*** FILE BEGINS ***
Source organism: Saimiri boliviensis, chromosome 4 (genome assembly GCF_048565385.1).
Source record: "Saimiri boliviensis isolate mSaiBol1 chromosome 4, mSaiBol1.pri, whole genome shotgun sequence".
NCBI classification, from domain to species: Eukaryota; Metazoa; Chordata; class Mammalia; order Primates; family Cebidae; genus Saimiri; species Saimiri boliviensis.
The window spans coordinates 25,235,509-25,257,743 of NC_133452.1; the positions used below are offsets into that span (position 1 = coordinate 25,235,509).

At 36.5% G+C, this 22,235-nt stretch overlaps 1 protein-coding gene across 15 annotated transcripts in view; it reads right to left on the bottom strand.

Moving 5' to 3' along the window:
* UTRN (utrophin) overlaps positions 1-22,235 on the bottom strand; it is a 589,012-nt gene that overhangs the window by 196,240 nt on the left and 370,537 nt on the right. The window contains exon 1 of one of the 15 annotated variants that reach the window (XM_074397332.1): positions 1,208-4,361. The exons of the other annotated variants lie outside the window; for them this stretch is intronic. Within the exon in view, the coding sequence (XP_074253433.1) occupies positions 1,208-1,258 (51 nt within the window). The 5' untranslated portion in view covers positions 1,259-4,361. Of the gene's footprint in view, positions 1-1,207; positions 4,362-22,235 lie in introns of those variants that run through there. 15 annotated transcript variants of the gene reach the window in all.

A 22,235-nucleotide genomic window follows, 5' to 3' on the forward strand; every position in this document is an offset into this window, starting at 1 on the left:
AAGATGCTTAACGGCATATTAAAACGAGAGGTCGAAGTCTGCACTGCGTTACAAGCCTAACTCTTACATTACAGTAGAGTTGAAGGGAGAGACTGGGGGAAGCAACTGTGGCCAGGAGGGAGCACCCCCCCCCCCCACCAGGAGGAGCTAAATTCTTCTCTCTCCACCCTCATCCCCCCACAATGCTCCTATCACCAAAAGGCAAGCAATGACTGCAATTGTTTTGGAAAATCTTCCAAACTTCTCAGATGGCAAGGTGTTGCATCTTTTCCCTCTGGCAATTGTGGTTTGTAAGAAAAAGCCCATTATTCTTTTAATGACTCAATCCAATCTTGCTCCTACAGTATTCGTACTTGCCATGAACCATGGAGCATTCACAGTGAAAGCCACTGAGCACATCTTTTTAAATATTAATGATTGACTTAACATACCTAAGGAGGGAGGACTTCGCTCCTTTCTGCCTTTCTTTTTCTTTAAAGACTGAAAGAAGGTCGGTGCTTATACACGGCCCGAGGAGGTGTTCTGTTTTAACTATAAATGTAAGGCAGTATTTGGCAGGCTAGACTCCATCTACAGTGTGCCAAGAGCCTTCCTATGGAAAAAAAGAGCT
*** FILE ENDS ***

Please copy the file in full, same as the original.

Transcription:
Source organism: Saimiri boliviensis, chromosome 4 (genome assembly GCF_048565385.1).
Source record: "Saimiri boliviensis isolate mSaiBol1 chromosome 4, mSaiBol1.pri, whole genome shotgun sequence".
NCBI classification, from domain to species: Eukaryota; Metazoa; Chordata; class Mammalia; order Primates; family Cebidae; genus Saimiri; species Saimiri boliviensis.
The window spans coordinates 25,235,509-25,257,743 of NC_133452.1; the positions used below are offsets into that span (position 1 = coordinate 25,235,509).

At 36.5% G+C, this 22,235-nt stretch overlaps 1 protein-coding gene across 15 annotated transcripts in view; it reads right to left on the bottom strand.

Moving 5' to 3' along the window:
* UTRN (utrophin) overlaps positions 1-22,235 on the bottom strand; it is a 589,012-nt gene that overhangs the window by 196,240 nt on the left and 370,537 nt on the right. The window contains exon 1 of one of the 15 annotated variants that reach the window (XM_074397332.1): positions 1,208-4,361. The exons of the other annotated variants lie outside the window; for them this stretch is intronic. Within the exon in view, the coding sequence (XP_074253433.1) occupies positions 1,208-1,258 (51 nt within the window). The 5' untranslated portion in view covers positions 1,259-4,361. Of the gene's footprint in view, positions 1-1,207; positions 4,362-22,235 lie in introns of those variants that run through there. 15 annotated transcript variants of the gene reach the window in all.

A 22,235-nucleotide genomic window follows, 5' to 3' on the forward strand; every position in this document is an offset into this window, starting at 1 on the left:
AAGATGCTTAACGGCATATTAAAACGAGAGGTCGAAGTCTGCACTGCGTTACAAGCCTAACTCTTACATTACAGTAGAGTTGAAGGGAGAGACTGGGGGAAGCAACTGTGGCCAGGAGGGAGCACCCCCCCCCCCCACCAGGAGGAGCTAAATTCTTCTCTCTCCACCCTCATCCCCCCACAATGCTCCTATCACCAAAAGGCAAGCAATGACTGCAATTGTTTTGGAAAATCTTCCAAACTTCTCAGATGGCAAGGTGTTGCATCTTTTCCCTCTGGCAATTGTGGTTTGTAAGAAAAAGCCCATTATTCTTTTAATGACTCAATCCAATCTTGCTCCTACAGTATTCGTACTTGCCATGAACCATGGAGCATTCACAGTGAAAGCCACTGAGCACATCTTTTTAAATATTAATGATTGACTTAACATACCTAAGGAGGGAGGACTTCGCTCCTTTCTGCCTTTCTTTTTCTTTAAAGACTGAAAGAAGGTCGGTGCTTATACACGGCCCGAGGAGGTGTTCTGTTTTAACTATAAATGTAAGGCAGTATTTGGCAGGCTAGACTCCATCTACAGTGTGCCAAGAGCCTTCCTATGGAAAAAAAGAGCT